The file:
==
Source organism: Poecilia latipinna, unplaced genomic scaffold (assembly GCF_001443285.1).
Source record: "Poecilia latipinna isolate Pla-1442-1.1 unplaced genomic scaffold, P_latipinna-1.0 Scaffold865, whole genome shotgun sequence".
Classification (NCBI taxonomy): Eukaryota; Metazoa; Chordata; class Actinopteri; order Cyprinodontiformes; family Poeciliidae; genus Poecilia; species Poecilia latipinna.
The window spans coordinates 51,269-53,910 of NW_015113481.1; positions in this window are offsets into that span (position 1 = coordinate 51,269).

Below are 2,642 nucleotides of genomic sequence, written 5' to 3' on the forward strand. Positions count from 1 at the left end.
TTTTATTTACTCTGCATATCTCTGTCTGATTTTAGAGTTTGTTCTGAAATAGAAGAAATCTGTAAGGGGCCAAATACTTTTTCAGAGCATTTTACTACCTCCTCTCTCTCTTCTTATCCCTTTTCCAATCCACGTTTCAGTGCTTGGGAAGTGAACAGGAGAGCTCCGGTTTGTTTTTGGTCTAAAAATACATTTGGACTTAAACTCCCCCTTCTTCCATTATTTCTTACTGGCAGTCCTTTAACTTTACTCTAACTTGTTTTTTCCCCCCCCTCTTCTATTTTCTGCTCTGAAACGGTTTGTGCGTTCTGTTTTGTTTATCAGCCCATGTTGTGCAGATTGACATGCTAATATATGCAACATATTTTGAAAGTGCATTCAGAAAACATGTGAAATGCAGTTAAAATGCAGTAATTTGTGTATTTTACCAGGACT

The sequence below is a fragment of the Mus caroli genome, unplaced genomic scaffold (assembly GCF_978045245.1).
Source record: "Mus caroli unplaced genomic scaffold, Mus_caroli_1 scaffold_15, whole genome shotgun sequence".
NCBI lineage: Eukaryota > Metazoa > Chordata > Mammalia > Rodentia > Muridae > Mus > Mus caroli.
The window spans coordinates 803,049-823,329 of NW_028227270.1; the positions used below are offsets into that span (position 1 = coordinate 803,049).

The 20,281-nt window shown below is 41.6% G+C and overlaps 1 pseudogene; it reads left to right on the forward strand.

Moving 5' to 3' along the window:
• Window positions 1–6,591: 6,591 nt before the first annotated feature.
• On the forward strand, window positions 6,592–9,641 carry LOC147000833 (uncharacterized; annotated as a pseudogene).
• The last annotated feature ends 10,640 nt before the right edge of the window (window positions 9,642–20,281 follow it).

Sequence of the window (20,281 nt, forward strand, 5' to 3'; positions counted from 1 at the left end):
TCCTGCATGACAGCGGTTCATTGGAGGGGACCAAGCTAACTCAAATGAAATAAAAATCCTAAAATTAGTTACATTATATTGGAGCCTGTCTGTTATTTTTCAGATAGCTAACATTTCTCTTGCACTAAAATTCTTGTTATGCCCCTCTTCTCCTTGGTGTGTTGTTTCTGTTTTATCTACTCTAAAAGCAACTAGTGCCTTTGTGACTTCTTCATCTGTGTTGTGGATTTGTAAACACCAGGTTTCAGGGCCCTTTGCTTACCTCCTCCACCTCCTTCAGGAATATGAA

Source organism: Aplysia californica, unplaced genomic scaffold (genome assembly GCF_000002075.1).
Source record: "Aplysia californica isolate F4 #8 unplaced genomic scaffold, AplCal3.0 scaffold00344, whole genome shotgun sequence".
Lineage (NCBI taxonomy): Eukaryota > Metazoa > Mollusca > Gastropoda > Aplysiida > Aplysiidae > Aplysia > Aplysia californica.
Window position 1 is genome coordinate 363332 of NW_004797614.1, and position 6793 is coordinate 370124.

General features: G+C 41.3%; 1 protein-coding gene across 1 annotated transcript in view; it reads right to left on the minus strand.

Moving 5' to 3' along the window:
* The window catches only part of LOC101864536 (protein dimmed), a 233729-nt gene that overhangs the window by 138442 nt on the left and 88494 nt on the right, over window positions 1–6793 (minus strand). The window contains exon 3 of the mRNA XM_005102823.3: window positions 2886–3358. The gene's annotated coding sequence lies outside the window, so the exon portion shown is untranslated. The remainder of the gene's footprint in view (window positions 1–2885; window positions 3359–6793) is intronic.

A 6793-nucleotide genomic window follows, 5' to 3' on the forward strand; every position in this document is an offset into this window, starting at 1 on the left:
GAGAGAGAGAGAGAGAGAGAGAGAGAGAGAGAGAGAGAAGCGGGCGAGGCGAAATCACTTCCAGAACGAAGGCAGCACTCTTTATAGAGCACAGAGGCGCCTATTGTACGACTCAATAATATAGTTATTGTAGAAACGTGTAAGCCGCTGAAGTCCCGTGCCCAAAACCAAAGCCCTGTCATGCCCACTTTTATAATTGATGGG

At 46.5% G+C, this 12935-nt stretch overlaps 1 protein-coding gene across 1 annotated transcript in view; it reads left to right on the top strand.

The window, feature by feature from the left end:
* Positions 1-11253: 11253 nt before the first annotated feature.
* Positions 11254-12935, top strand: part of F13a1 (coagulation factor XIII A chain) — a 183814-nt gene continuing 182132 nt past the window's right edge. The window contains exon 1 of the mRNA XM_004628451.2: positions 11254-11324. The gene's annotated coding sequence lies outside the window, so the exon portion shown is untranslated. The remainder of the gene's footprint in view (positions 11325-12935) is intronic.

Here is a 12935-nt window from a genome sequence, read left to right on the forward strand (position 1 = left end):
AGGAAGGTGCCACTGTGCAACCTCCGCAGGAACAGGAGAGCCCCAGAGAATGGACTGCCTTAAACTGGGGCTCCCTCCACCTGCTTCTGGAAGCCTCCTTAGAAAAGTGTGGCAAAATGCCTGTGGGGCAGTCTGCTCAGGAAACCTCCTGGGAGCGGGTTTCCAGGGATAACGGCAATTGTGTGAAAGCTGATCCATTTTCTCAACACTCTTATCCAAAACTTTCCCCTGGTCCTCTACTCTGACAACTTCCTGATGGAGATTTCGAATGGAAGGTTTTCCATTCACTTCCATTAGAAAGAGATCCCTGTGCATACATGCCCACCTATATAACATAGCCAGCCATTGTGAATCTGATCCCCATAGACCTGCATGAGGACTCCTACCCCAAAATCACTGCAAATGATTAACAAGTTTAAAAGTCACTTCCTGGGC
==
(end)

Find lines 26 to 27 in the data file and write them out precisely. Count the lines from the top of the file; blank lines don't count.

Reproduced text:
GAGAGAGAGAGAGAGAGAGAGAGAGAGAGAGAGAGAGAAGCGGGCGAGGCGAAATCACTTCCAGAACGAAGGCAGCACTCTTTATAGAGCACAGAGGCGCCTATTGTACGACTCAATAATATAGTTATTGTAGAAACGTGTAAGCCGCTGAAGTCCCGTGCCCAAAACCAAAGCCCTGTCATGCCCACTTTTATAATTGATGGG

At 46.5% G+C, this 12935-nt stretch overlaps 1 protein-coding gene across 1 annotated transcript in view; it reads left to right on the top strand.